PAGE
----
30 poor families kick off reforestation in Leyte town

Philippine News AgencyApril 13, 2021

FAMILY-BASED GREENING. Representatives of 30 poor families who entered a contract with the government to plant trees in Burauen, Leyte in this March 24, 2021 photo. They are tasked to reforest 186 hectares of land in the next three years. (Photo courtesy of DENR)

PALO, Leyte – The Community Environment and Natural Resources Office (CENRO) here has tapped 30 poor families in Burauen, Leyte to reforest 186 hectares of land in the next three years.

These families recently received at least PHP337,319 as initial compensation for their effort to carry out the central government’s enhanced National Greening Program (NGP).

The amount represents about 15 percent of the total project cost, said Jen Lamoste, CENRO Palo NGP coordinator in an interview Tuesday.

The project requires more than PHP3 million from seedling production to planting. The Department of Environment and Natural Resources will set aside more funds for maintenance.

“During the first year of their contract, families will undertake activities under comprehensive site development such as the production of seedlings and establishment of 186 hectares NGP plantation in Burauen town,” Lamoste told the Philippine News Agency.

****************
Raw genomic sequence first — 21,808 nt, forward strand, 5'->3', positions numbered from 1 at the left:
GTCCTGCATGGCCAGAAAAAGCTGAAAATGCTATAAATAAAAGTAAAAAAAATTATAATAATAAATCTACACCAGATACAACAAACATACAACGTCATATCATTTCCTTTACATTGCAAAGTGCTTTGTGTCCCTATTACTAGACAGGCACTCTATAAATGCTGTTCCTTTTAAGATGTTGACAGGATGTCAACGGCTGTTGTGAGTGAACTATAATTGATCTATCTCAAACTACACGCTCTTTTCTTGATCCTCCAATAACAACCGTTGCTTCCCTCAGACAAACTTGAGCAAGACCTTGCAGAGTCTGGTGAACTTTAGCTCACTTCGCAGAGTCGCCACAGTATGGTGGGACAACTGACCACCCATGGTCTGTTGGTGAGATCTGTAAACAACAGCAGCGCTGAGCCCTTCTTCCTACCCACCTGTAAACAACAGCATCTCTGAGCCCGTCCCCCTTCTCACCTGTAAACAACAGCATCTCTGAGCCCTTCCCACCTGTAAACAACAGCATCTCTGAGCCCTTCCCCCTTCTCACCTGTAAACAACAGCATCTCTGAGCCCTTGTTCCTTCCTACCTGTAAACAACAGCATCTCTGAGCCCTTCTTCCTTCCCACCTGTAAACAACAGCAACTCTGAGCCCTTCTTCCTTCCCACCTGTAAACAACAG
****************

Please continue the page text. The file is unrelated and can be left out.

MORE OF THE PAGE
Of the 186 hectares, 70 hectares are intended for indigenous tree species cultivation, 30 hectares for fruit trees, and 86 hectares for bamboo.

The DENR has been adopting the “family approach” as one of the modes in implementing the enhanced NGP where families are assigned to establish forest plantations composed of timber and non-timber species.

“The DENR wants poor families to directly benefit from NGP instead of people’s organization. We have personnel regularly monitoring them to ensure that initial funds released are being used for seedling production and provision of the family’s basic needs,”

Each family can receive up to PHP121,000 in a year for seedling production and planting of indigenous trees. They are entitled to receive an additional up to PHP90,000 for two-year maintenance and protection.

The maximum area for each family is nine hectares, Lamoste said.

Within production zones, beneficiary families can also establish agroforestry plantations composed of timber, non-timber, and high-value crops such as coffee, cacao, rubber, and other fruit trees, provided that the area must be planted with more forestry species than high-value crops. (PNA)

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